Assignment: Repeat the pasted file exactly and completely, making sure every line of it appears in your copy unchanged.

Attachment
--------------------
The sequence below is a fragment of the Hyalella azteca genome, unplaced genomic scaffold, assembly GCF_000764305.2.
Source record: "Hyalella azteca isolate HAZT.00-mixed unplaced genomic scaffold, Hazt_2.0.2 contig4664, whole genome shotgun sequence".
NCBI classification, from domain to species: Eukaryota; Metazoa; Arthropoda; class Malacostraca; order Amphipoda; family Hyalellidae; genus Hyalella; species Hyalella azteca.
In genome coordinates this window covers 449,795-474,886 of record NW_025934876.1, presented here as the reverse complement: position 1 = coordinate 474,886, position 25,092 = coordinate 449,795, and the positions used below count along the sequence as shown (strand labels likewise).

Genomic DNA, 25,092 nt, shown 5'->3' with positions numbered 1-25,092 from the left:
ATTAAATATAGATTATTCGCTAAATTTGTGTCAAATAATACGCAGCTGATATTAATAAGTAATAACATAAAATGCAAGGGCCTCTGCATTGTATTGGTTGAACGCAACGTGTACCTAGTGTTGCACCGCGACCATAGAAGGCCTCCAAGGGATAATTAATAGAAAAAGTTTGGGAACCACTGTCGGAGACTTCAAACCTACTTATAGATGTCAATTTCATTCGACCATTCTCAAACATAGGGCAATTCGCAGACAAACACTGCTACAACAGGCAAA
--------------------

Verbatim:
The sequence below is a fragment of the Hyalella azteca genome, unplaced genomic scaffold, assembly GCF_000764305.2.
Source record: "Hyalella azteca isolate HAZT.00-mixed unplaced genomic scaffold, Hazt_2.0.2 contig4664, whole genome shotgun sequence".
NCBI classification, from domain to species: Eukaryota; Metazoa; Arthropoda; class Malacostraca; order Amphipoda; family Hyalellidae; genus Hyalella; species Hyalella azteca.
In genome coordinates this window covers 449,795-474,886 of record NW_025934876.1, presented here as the reverse complement: position 1 = coordinate 474,886, position 25,092 = coordinate 449,795, and the positions used below count along the sequence as shown (strand labels likewise).

Genomic DNA, 25,092 nt, shown 5'->3' with positions numbered 1-25,092 from the left:
ATTAAATATAGATTATTCGCTAAATTTGTGTCAAATAATACGCAGCTGATATTAATAAGTAATAACATAAAATGCAAGGGCCTCTGCATTGTATTGGTTGAACGCAACGTGTACCTAGTGTTGCACCGCGACCATAGAAGGCCTCCAAGGGATAATTAATAGAAAAAGTTTGGGAACCACTGTCGGAGACTTCAAACCTACTTATAGATGTCAATTTCATTCGACCATTCTCAAACATAGGGCAATTCGCAGACAAACACTGCTACAACAGGCAAA